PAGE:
Moorland restoration picks up pace thanks to generous donor

Stuart Pomeroy surveys an expanse of Peak District moorland and tries to imagine the restoration he will help to fund through a generous cash donation.

Stuart Pomeroy leans on a wooden five bar gate with a view of the moors in the background

Stuart has donated £16,000 to the Peak District National Park Foundation to help fund Sphagnum moss planting on Alport Moor, near the Pennine Way on Bleaklow.

The work will be carried out by the Moors for the Future Partnership and Stuart’s contribution will fund the planting of 20,000 Sphagnum plugs over an area of 20 hectares. This will be a vital step in peatland restoration to return the blanket bog to an active peat building landscape.

Stuart visited Alport Moor with members of the Moors for the Future team and helped to survey the land ahead of restoration work. He says: “I learned so much as we explored the moor. It’s exciting to feel that I now have a much better picture of where and how my donation will be invested and where the sphagnum will be planted. I’m not sure that I can picture 20,000 sphagnum plugs – but it does sound very impressive.”

Peat is a rich, dark soil which is formed when plants, including Sphagnum mosses, decay slowly in waterlogged conditions. Instead of rotting away, the peat gradually builds up over thousands of years into healthy blanket bogs, covered in a patchwork of specialist plants.

Benefits include cleaner water, flood reduction and carbon capture – as well as providing food, shelter and a home for many animal species, including curlew, red grouse, mountain hare, common lizard and short-eared owl.

Stuart, from York, was inspired to donate after being introduced to the Foundation and Moors for the Future by his friend Adrian Barraclough, then a director at the Peak District National Park Authority.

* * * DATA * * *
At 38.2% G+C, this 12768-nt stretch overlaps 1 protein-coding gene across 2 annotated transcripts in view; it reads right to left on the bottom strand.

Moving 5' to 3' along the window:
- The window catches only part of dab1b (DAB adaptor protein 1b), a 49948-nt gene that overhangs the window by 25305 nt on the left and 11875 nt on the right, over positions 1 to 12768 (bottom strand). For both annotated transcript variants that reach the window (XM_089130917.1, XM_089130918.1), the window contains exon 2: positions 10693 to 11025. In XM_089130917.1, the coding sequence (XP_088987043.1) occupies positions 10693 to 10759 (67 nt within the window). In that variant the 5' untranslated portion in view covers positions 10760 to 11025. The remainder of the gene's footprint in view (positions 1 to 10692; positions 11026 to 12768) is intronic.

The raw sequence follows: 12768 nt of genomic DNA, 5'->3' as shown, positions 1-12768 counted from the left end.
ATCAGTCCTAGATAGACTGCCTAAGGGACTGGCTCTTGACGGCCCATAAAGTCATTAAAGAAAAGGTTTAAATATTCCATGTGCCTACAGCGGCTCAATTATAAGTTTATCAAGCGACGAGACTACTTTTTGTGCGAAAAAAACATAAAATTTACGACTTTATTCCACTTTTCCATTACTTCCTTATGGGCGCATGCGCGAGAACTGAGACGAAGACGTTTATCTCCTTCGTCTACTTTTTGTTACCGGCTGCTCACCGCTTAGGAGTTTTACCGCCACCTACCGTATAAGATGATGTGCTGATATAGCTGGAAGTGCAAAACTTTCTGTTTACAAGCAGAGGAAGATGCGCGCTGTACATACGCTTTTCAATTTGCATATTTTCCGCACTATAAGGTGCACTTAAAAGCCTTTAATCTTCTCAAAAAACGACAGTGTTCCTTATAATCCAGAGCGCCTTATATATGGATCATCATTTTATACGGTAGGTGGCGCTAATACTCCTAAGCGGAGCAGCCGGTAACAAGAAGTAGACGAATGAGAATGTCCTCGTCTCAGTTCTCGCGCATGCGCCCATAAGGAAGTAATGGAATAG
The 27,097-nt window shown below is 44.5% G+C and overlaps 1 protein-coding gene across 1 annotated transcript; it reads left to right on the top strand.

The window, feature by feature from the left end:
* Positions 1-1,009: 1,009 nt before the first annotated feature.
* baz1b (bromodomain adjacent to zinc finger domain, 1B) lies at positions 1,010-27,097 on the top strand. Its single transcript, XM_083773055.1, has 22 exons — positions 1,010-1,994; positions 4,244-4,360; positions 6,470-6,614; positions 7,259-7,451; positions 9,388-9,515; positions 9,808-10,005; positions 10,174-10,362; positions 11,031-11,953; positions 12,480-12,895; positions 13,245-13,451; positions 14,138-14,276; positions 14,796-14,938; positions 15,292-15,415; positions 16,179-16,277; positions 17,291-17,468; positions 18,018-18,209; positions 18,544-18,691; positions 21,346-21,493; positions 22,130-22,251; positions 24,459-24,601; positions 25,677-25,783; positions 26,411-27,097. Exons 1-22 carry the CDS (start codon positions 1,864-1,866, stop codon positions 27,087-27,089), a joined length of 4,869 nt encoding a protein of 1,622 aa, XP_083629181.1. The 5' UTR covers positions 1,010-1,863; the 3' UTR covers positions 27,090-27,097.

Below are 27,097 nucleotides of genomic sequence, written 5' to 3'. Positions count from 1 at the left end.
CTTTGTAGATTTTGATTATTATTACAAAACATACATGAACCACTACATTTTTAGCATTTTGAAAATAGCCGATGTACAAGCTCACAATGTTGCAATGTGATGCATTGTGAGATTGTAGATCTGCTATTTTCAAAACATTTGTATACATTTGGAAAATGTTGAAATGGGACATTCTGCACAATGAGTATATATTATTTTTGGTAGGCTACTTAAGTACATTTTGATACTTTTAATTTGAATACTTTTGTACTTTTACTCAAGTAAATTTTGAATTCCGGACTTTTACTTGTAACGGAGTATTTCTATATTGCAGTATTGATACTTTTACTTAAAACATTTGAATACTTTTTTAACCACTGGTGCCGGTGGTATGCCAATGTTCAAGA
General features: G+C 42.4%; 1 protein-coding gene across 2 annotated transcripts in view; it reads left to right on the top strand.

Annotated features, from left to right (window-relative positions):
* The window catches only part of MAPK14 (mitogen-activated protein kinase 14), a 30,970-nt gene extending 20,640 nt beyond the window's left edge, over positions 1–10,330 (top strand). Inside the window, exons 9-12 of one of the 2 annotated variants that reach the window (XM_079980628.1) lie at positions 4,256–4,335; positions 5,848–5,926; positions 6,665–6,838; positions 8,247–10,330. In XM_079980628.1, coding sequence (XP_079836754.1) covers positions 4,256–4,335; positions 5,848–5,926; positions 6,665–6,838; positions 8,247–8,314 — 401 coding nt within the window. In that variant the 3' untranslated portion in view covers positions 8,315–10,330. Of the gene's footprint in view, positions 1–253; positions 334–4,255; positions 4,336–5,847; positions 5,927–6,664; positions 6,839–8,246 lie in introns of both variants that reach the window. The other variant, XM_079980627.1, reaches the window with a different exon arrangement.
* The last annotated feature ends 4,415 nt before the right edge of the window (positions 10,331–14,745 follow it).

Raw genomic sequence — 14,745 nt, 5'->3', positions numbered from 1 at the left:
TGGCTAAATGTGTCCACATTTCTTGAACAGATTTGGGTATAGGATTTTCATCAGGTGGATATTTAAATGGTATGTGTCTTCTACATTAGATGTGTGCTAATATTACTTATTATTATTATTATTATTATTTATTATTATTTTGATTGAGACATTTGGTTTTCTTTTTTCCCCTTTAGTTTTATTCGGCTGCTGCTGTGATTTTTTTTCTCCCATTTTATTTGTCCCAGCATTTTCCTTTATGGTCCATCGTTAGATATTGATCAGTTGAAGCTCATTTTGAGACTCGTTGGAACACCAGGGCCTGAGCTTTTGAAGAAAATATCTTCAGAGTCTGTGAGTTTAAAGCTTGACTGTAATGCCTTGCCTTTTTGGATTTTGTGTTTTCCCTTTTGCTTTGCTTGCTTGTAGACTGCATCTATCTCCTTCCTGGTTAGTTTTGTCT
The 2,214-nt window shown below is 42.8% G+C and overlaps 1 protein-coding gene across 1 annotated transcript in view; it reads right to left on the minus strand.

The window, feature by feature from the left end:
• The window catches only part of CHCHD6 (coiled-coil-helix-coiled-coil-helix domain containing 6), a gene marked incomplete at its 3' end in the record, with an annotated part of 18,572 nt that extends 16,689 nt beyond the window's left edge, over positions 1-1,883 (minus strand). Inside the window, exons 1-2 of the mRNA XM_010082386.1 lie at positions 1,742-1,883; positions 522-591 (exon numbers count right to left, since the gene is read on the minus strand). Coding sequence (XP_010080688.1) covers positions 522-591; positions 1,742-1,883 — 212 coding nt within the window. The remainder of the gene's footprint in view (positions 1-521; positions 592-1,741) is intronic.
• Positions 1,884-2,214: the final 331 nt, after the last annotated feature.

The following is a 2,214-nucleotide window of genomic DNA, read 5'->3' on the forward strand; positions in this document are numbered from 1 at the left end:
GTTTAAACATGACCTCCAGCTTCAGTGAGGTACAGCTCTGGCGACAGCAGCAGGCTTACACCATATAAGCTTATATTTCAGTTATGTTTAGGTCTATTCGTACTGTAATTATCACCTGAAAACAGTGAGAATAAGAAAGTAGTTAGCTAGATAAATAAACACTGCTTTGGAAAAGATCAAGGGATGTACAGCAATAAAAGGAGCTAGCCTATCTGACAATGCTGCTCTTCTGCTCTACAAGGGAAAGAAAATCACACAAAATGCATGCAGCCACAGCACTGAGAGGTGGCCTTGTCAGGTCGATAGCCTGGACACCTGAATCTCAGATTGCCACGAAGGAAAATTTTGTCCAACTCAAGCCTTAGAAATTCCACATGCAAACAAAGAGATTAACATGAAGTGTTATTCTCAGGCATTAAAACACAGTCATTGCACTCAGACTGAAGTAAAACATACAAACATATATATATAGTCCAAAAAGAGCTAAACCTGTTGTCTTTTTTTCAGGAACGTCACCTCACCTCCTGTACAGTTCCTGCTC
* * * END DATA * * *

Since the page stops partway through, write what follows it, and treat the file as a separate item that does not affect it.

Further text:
“Although I live in York, I have a connection with the Peak District in that my daughter, Hannah, and her husband, Will, live in Sheffield,” says Stuart. “Hannah came to Sheffield in 2010 as a university student – and stayed. She and Will got engaged on Stanage Edge and got married in the Peak District.

“Over the years, we’ve had family holidays here – staying in Parwich, Youlgrave and Great Longstone and, pre-Covid, I’d come to the Peak District with Hannah at least a couple of times per year.”

Stuart and his late wife, Tamara, had planned to leave money to charities and good causes after their deaths. But, after Tamara passed away six years ago, Stuart had a change of heart.

He decided that, each year, he would donate proceeds from investments to charity, giving him an opportunity to see the benefits of his charitable giving.

He donates to the local hospice where Tamara was cared for and has also supported SASH, a registered charity preventing homelessness in young people aged 16 to 25 throughout North and East Yorkshire.

Last year, Stuart had planned to visit one of his daughters in New Zealand and, as part of carbon off-setting, donated money to the Woodland Trust.

This year, he has donated to the Peak District National Park Foundation to support moorland restoration through Moors for the Future.

He first gained an insight into what can be achieved in a visit with the Moors for the Future team to Black Hill, near Holmfirth.

The 46 hectare site in the north of the Peak District National Park marks the summit between the Longdendale and Holme Valleys. Much of the moorland vegetation had been lost due to 150 years of air-borne industrial pollution and wild fires – leaving only bare black peat.

Conservation work started in 2003 through the Heritage Lottery Fund scheme. The work was built on by the MoorLIFE project, which saw 50 million sphagnum fragments spread on the moorland to re-introduce Sphagnum moss.

This encouraged other plant species to return, transforming the degraded ‘moonscape’ of 20 years ago to a habitat now enjoyed by wildlife and walkers alike.

“I’d like to kickstart a transformation, similar to Black Hill, here on Alport Moor,” explains Stuart. “It’s like doing four things in one: water retention, carbon storage, better bio-diversity and better footpaths.”

Peak District National Park Foundation manager Sarah Slowther says: “We’d like to thank Stuart for his extremely generous donation. This is a significant, transformational donation for us, as a small, quite new charity.

“It really will have a positive impact on the restoration work on Peak District moorlands, providing long-term benefits for nature and climate. We’re extremely grateful to Stuart for enabling this conservation work.”